WASHINGTON — In a presentation aimed at justifying a continued reduction in rail service hours, Metro said it found a series of problems with cables and other electrical equipment through its preventive maintenance programs that began in 2017.
Efforts to prevent electrical fires are among the most important and challenging, said Laura Mason, acting Assistant General Manager for Rail Services.
For example, a program initially meant to test the insulation of high-voltage cables to be sure they would not break down and cause a serious fire uncovered a number of other issues.
“What we have found doing this program is that our negative returns, those heavy-duty cables that take the electrical current from the train back to the substation, have been experiencing a 22 percent failure rate,” Mason said.
Metro’s goal is to reduce track fires by 50 percent, but so far, it has only reduced fires by 20 percent. More research into the cause of these fires found the same cable testing is needed for other cables as well, including those used for train control signals, emergency phones and cable heaters.
“What we have seen … is a reduction in the severity of smoke and fire incidents,” Mason said.
Metro is finding and fixing issues through a separate stray current testing program meant to prevent some electrical arcing incidents.
“So far our pass rate, in terms of sections we have tested, is about 20 percent. So this is a program that’s identifying capital renewal work we need to do, helping us prioritize our fastener replacement program,” Mason said.
While it doesn’t mean every fastener is failing in a given area, it means there are many areas in which Metro needs to do some level of replacement and repair, often via evening or weekend single-tracking, if not during overnight hours.
The current program, which includes testing cables, testing for stray current and track bed cleanup, is now more than one-third of the way through planned passes through the system.
Other work on specific track problems is further along, but also still being adjusted. For example, work on interlockings, where trains cross from one track to another, has been accelerated as the agency prioritizes repairs.
“As of the end of September, 62 percent of our interlockings were considered in good condition,” Mason said. That means however, that 38 percent were not.
It is not clear how frequently some or all of this maintenance work will need to be done in the future to continue to meet goals for reduced emergency single-tracking or other delays.
“What we want to do is complete this first pass, and understand what our failure rate has been. We have started in the worst areas first,” Mason said. “So if we see the failure rate of these tests come down to a more manageable level, we would revisit the frequencies and understand if we could stretch them out.”
Hours debate to return
While Mason and other Metro management cite reduced service hours as a key to the preventive maintenance programs, the Metro Board asked Dec. 13 if there are other ways to get the work done.
D.C. leaders, including Metro Board Chairman Jack Evans, want a return to 3 a.m. closings on weekends.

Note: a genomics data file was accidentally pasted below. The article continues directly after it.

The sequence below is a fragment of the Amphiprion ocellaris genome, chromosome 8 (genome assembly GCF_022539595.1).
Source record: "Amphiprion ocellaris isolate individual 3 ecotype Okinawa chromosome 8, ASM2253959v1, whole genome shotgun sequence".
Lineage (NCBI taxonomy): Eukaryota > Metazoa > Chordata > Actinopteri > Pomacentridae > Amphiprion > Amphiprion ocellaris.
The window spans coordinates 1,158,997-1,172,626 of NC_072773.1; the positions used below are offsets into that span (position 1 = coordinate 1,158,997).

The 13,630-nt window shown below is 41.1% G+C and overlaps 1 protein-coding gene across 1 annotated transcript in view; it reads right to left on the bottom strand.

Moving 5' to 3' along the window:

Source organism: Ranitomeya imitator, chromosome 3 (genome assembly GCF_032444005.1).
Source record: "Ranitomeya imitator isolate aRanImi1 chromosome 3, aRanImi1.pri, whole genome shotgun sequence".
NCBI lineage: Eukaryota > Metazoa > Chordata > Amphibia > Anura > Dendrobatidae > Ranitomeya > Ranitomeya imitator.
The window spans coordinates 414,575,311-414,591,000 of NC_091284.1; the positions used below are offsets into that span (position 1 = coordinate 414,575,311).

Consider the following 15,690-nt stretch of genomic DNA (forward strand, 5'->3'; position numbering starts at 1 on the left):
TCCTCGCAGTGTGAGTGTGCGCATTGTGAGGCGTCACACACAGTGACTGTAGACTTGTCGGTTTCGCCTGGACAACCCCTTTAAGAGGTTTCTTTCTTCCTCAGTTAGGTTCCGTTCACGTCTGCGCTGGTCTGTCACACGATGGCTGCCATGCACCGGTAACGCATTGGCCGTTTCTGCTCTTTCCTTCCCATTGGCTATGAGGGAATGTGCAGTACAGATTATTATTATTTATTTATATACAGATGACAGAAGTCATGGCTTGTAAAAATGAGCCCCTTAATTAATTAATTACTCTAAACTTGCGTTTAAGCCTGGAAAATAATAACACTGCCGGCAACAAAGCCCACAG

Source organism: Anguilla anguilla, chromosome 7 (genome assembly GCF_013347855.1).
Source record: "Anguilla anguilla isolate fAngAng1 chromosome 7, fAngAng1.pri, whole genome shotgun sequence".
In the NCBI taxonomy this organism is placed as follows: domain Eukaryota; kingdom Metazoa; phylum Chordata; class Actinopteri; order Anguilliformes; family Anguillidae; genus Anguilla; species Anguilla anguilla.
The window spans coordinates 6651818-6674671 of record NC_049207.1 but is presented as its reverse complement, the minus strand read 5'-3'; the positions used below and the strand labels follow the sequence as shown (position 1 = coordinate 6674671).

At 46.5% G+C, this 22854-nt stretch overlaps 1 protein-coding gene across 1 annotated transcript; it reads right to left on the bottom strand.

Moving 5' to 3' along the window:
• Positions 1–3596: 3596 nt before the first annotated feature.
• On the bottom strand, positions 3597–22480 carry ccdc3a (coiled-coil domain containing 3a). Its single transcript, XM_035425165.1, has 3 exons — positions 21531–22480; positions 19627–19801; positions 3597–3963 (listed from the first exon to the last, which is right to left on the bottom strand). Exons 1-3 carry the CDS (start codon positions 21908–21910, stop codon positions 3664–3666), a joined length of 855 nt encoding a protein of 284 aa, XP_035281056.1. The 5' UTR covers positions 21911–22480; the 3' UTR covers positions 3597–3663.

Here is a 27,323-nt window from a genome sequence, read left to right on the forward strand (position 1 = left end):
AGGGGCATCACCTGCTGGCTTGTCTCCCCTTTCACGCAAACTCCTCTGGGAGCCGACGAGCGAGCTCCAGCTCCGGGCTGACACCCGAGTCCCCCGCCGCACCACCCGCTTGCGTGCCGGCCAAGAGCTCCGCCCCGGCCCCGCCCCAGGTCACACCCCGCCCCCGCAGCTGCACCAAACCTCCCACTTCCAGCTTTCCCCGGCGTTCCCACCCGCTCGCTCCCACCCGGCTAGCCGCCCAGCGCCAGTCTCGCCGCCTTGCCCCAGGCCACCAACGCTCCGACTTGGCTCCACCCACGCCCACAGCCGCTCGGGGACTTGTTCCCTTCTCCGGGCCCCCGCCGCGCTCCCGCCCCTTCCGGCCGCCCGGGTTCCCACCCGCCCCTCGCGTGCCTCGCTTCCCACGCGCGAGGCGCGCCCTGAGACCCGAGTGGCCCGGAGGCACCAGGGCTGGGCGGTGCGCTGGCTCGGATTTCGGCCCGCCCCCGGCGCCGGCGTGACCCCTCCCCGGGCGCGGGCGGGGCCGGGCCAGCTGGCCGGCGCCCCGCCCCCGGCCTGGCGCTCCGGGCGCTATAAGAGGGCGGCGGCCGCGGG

After some pushback from the new Metrorail Safety Commission, Evans said the idea would be to find the maintenance time elsewhere, either with a return of midday track work, or more round-the-clock shutdowns.
“There’s no easy solution here,” Evans said, “We would not support an idea of just reducing hours without replacing them with something else.”
Metro General Manager Paul Wiedefeld promised to report back next month with potential options, although he supports keeping the current hours.
“Over time, as we get this under control … we can get that tighter and tighter, where we will work smarter, we will have it at a condition where we don’t have to get into the depth that we’re getting into, so I think there is definitely light at the end of the tunnel, but I do also feel that we’re not there yet,” Wiedefeld said.
The general manager warned that the “bad old days … they’re not that far behind us.”
In addition to efforts to improve efficiency and look at other ways or times to do track work, Wiedefeld is pursuing an effort to move people away from Metro at night through some type of partnership with companies like Uber or Lyft.
If the Metro Board does not approve a continuation of current hours, or some new schedule by June, Metro’s hours would revert to the traditional 3 a.m. weekend closings, midnight weekday closings, and 7 a.m. to midnight Sundays. It is an unlikely, but still theoretically possible outcome, depending on the alternatives Metro staff present.
In addition to preventive maintenance overnight, Metro also does some capital projects like power system work, radio cabling and other projects.
“Safe, reliable rail service requires sufficient time for maintenance and capital renewal,” Mason said.
Metro points to improved on-time performance stats, a reduction in unexpected track incidents, and higher approval ratings in satisfaction surveys of remaining riders.
“We can maintain the stable service because we are spending the time overnight to do the necessary maintenance to proactively identify and address track issues rather than allowing them to affect passenger service,” Mason said. “We still have more work to do to continue on this path to deliver reliable service to our customers.”
Part of the debate hinges on Metro’s willingness to make changes that would effect its performance numbers during the day.
After all, as Chief Operating Officer Joe Leader said, any work while the system is open also would mean a drop in Metro’s reported on-time arrivals.